George Thomas Robbins was born in Decatur County, Indiana, to Jonathan and Margaret (Spilman) Robbins (my previous post featured his brother Theodore Irvin Robbins). He grew up among numerous Robbins and Spilman cousins in Decatur County. In fact, his aunt Sarah Spilman, was married to Jacob Robbins, and his first cousins in that family crossed the plains to Oregon in 1852. His younger sister Nancy Jane (Robbins) Meredith, would tell her children the story of the Robbinses leaving Indiana in 1852. As later recorded by her son James:
Mother [Nancy] had a cousin, the daughter of Jacob and Sarah Robbins, a few years older than my mother [Nancy Jane (Robbins) Gilliam]. They would play together very often, and for some years they kept up a correspondence between Indiana and Oregon. Mother told that she could remember the folks loading the great wagons. They baked a lot of bread and packed it away in boxes. They killed hogs and salted away the meat, they loaded a great variety of dried foods as well as household goods in the wagons. She said she and her cousin would help take bundles to the wagons for the others to pack away.
George himself would leave Decatur County and strike out west, but a couple decades later and he would only go as far as Iowa and Kansas, but in the latter state he would become a prominent community member.
In October 1864, late in the war and at the age of 22, George Robbins would enlist as a private into Company G of the 35th Indiana Infantry as a “substitute.” That is, he was paid to substitute for a draftee who could afford to supply a replacement. The 35th Indiana regiment was serving that autumn in the Nashville campaign – an ill-fated attempt by Confederate General John Hood to try to draw William Tecumseh Sherman and his army away from Georgia to come rescue Nashville. Sherman didn’t bite and Hood was defeated outside the city in December of 1864 and his army retreated and disintegrated. George’s service in the Indiana regiment would have seen some serious, but successful, fighting in Tennessee and Alabama. Later after the war ended the regiment was ordered to New Orleans and Texas, before returning to Indiana for discharge in September of 1865.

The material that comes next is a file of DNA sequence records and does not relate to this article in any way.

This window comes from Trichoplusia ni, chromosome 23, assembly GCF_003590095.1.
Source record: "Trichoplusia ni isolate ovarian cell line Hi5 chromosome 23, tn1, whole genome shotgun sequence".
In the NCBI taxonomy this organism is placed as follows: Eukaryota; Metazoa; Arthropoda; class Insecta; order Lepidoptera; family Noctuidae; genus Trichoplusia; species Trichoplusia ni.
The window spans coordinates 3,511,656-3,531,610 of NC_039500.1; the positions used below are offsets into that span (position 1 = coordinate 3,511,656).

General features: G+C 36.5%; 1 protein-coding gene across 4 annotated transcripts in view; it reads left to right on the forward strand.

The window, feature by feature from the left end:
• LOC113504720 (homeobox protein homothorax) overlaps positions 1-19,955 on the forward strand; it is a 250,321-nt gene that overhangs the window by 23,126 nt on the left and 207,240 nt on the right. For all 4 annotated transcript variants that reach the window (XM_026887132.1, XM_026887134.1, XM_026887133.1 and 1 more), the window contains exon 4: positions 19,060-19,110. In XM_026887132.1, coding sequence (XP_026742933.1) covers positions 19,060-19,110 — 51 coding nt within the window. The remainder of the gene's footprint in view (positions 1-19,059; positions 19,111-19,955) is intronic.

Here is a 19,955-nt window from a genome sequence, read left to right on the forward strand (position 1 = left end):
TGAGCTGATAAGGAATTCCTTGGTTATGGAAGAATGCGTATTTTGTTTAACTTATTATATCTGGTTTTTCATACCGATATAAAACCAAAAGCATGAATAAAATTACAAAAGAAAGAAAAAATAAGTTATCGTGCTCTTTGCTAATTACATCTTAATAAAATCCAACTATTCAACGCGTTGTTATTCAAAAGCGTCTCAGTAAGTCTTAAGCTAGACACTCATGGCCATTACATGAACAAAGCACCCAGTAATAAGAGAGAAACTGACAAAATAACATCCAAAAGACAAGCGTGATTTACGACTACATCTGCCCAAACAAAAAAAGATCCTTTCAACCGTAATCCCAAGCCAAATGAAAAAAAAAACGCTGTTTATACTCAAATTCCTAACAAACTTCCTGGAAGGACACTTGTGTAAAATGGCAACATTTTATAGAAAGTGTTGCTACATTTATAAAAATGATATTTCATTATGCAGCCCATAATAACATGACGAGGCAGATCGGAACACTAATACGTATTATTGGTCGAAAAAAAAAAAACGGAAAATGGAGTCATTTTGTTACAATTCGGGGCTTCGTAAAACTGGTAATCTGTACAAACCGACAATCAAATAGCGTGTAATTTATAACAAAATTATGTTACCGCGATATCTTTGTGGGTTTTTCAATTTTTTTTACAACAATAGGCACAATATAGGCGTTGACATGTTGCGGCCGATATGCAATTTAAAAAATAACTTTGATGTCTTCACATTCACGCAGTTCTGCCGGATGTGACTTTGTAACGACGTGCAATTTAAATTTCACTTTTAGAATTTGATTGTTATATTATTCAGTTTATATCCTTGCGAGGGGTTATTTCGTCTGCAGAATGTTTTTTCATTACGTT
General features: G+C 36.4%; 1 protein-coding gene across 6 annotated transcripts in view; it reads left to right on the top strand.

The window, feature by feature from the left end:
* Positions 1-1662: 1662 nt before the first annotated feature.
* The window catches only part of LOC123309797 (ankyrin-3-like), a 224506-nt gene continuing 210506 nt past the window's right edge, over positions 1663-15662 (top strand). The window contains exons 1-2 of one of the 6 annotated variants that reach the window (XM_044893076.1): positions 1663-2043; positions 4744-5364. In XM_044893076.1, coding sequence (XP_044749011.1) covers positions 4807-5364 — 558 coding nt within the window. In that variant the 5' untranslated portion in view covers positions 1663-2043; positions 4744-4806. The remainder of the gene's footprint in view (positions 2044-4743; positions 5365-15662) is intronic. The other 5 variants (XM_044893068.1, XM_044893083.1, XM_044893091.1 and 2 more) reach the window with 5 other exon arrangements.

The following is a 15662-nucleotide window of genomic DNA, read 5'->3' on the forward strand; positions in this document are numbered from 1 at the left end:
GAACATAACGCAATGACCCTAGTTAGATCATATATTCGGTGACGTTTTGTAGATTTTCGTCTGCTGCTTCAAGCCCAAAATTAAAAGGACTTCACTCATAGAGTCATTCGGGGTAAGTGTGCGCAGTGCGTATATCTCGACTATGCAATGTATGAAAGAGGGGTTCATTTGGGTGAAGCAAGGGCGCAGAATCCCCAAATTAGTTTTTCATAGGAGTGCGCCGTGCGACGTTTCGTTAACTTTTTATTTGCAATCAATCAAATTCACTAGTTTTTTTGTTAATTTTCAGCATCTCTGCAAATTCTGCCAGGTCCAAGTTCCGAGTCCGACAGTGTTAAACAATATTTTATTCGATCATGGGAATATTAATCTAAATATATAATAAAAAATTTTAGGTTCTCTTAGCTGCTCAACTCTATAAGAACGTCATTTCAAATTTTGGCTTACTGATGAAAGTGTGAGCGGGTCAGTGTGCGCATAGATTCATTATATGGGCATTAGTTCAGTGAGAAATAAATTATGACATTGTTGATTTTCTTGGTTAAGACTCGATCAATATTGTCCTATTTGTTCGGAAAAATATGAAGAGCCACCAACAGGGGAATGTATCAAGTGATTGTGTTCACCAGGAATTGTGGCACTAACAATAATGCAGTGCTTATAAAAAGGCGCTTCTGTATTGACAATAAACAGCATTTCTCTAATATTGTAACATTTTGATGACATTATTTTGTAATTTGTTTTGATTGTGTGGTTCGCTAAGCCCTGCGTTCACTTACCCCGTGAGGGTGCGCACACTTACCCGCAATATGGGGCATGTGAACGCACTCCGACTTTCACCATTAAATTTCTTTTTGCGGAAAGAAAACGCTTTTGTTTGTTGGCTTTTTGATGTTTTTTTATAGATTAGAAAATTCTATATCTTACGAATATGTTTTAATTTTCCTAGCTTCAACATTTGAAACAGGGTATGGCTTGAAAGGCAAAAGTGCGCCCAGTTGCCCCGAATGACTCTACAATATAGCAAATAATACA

According to his obituary, George attended Hartsville College, a United Brethren school in Indiana. The college was established in 1847 by the citizens of Hartsville, which is located just to the west of Decatur County in Bartholomew County, but in 1850 turned the college over to the Church of the United Brethren in Christ. His connection to that denomination must have lasted his lifetime as his funeral was conducted at his local Brethren church in Kansas.
Compared to many people of the time, George married late. He was 33-years-old when he would marry the young widow Mary Elizabeth (Vanderbur) Huddleston. The Vanderburs were a large and prominent family in Decatur County and she was not the only member of the Vanderbur family to marry a Robbins: her cousin William Thomas Vanderbur was married to George’s cousin Jennie Robbins.
At the time of their marriage, the couple were living in Lucas County, Iowa George was there as his oldest brother James H. Robbins had moved there with his family as early as 1867. Whether he moved with James or came to visit is not known but there he encountered another Decatur County acquaintance, Mary Vanderbur. Mary had been married to a younger man, John Huddleston, in the same county in 1873 but John died in Kansas in 1874 (he and Mary had no children), and Mary was back in Lucas County marrying George Robbins in 1875. George and Mary would be the parents of seven children.
In 1877 George, wife Mary, and their first child, Charles Leonidas Robbins, moved to the town of Russell situated almost in the center of Kansas in Russell County. Over the following years more children came along including Ethel Laverne (Bratt), Earl, Floyd Joseph, Olive (Treiber), Meredith, and Roy Stone Robbins.
In Russell county George Robbins worked as a teacher, a carpenter and a bookkeeper. He was a member of the local school board and he served as postmaster of Russell from about 1893 to 1897, during the administration of Grover Cleveland.
George Thomas Robbins died in Russell in 1913. Most of his children seemed to have moved away from Kansas with the exception of youngest son Roy. His widow Mary died in 1942 in Canton, Ohio, where daughter Olive Treiber was then living. Both George and Mary are buried in Russell, Kansas.
Obituaries of the time were typically effusive in their praise of prominent citizens, but even allowing for hyperbole, it is clear that George was a well-liked individual.
He was a man of first class habits, whose conduct and walk in life was not only a good example to his children but to the community as well. He built up a fine reputation for honesty and integrity and was most highly respected in the community. He leaves to the world a legacy in the way of a splendid family of sons and daughters which would well be a credit to any man. His cheery disposition and agreeable nature made a pleasant association and valued friend.
[Jacob Robbins-Absalom Robbins-George Robbins-Jonathan Robbins-George Thomas Robbins]